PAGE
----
Consolidated Appeal for Uganda 2006
Recent developments in the twenty-year-old conflict in northern Uganda have thrust it back into the world’s attention. Elements of the Lord’s Resistance Army (LRA) have moved between southern Sudan and northeastern Democratic Republic of Congo (DRC), re-igniting potential for regional instability. Also, the International Criminal Court (ICC) issued arrest warrants for several senior LRA leaders, the consequences of which remain to be seen. These developments have added new challenges to the search for a peaceful solution to the conflict with unpredictable humanitarian consequences. The ICC indictees could touch off conflict in neighbouring Sudan and DRC, inflaming existing tensions, reducing the chance for peace and plunging northern Uganda into a deepening humanitarian crisis. On the other hand, the arrest warrants could be served, the indictees surrender or are captured, leading to overall peace and improved security in northern Uganda bringing relief and return home to conflict-shattered families. Or the status quo – nearly two million displaced people living in conflict, poverty and fear - could continue into its third decade.
The current humanitarian and human rights situation in the northern and northeastern conflict-affected districts remains dire, especially for women and children, and could further deteriorate if urgently needed assistance is not provided. However, it is important to note that conditions vary from area to area. In Acholiland (Gulu, Kitgum and Pader districts), parts of Katakwi, Apac, Lira and Adjumani districts, approximately 1.7 million Internally Displaced Persons (IDPs) continue to live in squalid conditions in over 200 overcrowded camps, relying largely on external assistance for survival. Access is restricted by the security conditions. At the same time, due to improved security in southern parts of Apac and Lira, and in Kaberamaido, Soroti and much of Katakwi districts, approximately 400,000 IDPs have returned or are returning to their villages in order to access their fields. There are an unknown number of IDPs living in refugee-hosting districts such as Adjumani, Moyo, Hoima and Masindi whose needs must be addressed. In the Karamoja sub-region, unsustainable pastoral practices, intermittent drought and a deteriorating security situation have combined to perpetuate a fragile food security situation.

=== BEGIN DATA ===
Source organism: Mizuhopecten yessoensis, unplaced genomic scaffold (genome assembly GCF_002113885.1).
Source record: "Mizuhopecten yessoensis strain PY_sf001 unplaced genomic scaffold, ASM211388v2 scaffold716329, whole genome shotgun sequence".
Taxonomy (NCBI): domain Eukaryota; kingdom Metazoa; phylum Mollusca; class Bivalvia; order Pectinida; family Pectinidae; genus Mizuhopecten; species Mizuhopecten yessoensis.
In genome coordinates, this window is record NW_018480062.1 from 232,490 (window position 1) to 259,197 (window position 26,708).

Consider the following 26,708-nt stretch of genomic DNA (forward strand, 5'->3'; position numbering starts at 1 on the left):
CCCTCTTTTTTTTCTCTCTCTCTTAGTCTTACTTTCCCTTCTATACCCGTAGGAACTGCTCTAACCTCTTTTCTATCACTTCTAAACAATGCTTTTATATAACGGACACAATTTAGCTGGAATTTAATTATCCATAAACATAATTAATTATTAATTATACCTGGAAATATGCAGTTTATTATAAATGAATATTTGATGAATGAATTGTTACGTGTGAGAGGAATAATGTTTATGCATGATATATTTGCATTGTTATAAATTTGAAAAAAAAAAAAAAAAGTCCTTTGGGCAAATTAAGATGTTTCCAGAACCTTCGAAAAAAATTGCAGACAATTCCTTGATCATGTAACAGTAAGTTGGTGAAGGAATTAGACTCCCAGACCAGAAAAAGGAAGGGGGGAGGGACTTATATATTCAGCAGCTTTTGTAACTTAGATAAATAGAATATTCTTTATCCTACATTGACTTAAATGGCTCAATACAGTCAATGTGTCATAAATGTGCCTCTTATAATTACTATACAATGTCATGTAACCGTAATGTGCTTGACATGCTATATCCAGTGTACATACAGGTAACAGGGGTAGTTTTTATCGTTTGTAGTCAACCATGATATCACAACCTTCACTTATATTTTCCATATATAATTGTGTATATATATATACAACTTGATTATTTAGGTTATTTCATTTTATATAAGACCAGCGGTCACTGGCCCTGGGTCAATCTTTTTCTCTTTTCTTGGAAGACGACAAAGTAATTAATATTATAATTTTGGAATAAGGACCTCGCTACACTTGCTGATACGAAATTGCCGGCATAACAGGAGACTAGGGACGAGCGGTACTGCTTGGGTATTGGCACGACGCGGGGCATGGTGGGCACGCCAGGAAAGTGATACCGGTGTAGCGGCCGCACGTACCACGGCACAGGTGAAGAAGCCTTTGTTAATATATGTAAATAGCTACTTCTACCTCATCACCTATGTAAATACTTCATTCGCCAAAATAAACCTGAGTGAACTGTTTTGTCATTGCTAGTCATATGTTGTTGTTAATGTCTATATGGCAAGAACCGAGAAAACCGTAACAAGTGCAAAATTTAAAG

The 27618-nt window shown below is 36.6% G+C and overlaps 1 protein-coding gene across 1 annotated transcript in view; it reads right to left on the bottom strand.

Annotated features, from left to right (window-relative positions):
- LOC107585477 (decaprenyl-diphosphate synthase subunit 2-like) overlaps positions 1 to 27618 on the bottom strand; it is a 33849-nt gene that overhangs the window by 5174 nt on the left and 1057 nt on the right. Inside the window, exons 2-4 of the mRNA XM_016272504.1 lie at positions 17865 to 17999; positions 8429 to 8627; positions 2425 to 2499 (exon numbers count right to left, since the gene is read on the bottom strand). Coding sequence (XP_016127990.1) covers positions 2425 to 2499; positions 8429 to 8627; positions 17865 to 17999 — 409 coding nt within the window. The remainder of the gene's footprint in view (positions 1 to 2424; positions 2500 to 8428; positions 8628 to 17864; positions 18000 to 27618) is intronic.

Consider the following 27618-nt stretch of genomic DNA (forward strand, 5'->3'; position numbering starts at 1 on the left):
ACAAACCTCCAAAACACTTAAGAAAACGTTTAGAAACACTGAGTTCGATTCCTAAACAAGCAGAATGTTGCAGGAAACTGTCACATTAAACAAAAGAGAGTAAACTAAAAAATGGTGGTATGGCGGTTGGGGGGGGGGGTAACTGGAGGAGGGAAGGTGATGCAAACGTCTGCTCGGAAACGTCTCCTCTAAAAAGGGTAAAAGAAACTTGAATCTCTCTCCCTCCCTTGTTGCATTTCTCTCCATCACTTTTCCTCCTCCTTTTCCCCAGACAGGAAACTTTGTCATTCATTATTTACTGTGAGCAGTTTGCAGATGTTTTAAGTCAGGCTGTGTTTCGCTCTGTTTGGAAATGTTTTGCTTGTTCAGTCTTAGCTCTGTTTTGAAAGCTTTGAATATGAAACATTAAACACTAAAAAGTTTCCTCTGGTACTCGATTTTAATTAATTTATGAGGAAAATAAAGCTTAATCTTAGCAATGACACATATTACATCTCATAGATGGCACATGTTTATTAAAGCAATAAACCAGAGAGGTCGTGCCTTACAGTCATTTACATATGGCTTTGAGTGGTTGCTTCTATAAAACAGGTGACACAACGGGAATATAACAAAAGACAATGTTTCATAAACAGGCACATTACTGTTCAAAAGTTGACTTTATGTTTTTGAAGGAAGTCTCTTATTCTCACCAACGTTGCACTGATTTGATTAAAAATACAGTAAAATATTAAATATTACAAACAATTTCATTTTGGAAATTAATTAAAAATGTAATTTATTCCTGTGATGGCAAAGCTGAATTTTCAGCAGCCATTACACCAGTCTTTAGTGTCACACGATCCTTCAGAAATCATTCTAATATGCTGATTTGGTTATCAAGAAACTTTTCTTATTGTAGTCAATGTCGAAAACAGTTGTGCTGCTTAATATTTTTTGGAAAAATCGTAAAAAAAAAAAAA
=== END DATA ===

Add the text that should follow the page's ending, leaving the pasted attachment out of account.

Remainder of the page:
A number of assessments conducted in 2004 and 2005 underscored the appalling conditions in the IDP camps and Karamoja:
- A Health and Mortality Survey (July 2005) conducted in Gulu, Kitgum and Pader districts revealed crude and under-five mortality rates (CMR and U5 MR) of 1.54/10,000/day and 3.18/10,000/day respectively due to primarily to malaria/fever, Human Immuno-deficiency Virus (HIV) and violence;
- A Health and Nutrition Assessment conducted in August 2004 revealed a CMR of 3.9/10,000/day in Karamoja;
- A National Sero-prevalence and Behavioural Survey in 2005 revealed higher level of Human Immuno-deficiency Virus/Acquired Immuno-deficiency Syndrome (HIV/AIDS) prevalence in the conflict-affected areas of northern Uganda (9.1% on average) compared to the national average (7%), requiring urgent multi-sector response.
The congestion in the IDP camps contributes to poor water and sanitation, human rights abuses including sexual and gender-based violence, disease outbreaks and wild fires, among others. In order to improve the general humanitarian situation, government and its humanitarian partners must scale up inter-sector initiatives in the camps in accordance with the National IDP Policy and relevant international human rights and humanitarian instruments while at the same time actively pursue a sustainable and secure return of IDPs to their places of origin.
The priority humanitarian actions for the next 12 months consist of:
(1) Provision of coordinated rights-based life-saving assistance in emergency situations in the following order: food aid, water and sanitation, health and nutrition including HIV/AIDS, protection/human rights/rule of law, education, agriculture, coordination and support services, economic recovery and infrastructure, multi-sector refugee assistance, family shelter and non-food items, mine action and staff safety and security;
(2) Inter-sector assistance to support improved livelihoods, including strengthening beneficiary and national institutional capacities, in secure return and resettlement areas.
The humanitarian partners appeal for US$ 223 million to complement the efforts of the Government of Uganda in addressing these basic needs.